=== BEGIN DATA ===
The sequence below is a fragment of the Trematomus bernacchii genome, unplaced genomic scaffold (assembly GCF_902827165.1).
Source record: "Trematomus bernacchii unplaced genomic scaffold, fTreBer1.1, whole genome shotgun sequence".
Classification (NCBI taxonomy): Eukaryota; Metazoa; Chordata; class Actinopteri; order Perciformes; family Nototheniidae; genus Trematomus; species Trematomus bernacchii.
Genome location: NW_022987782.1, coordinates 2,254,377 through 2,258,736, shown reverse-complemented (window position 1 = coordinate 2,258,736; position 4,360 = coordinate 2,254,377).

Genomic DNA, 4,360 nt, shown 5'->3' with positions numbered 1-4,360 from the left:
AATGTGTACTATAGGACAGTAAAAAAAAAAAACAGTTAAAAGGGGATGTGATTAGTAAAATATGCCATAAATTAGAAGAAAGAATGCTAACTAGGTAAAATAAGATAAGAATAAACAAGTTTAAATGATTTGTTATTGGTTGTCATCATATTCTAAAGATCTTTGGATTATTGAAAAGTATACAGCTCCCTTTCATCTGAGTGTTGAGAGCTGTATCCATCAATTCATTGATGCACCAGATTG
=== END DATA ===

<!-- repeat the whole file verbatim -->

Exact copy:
The sequence below is a fragment of the Trematomus bernacchii genome, unplaced genomic scaffold (assembly GCF_902827165.1).
Source record: "Trematomus bernacchii unplaced genomic scaffold, fTreBer1.1, whole genome shotgun sequence".
Classification (NCBI taxonomy): Eukaryota; Metazoa; Chordata; class Actinopteri; order Perciformes; family Nototheniidae; genus Trematomus; species Trematomus bernacchii.
Genome location: NW_022987782.1, coordinates 2,254,377 through 2,258,736, shown reverse-complemented (window position 1 = coordinate 2,258,736; position 4,360 = coordinate 2,254,377).

Genomic DNA, 4,360 nt, shown 5'->3' with positions numbered 1-4,360 from the left:
AATGTGTACTATAGGACAGTAAAAAAAAAAAACAGTTAAAAGGGGATGTGATTAGTAAAATATGCCATAAATTAGAAGAAAGAATGCTAACTAGGTAAAATAAGATAAGAATAAACAAGTTTAAATGATTTGTTATTGGTTGTCATCATATTCTAAAGATCTTTGGATTATTGAAAAGTATACAGCTCCCTTTCATCTGAGTGTTGAGAGCTGTATCCATCAATTCATTGATGCACCAGATTG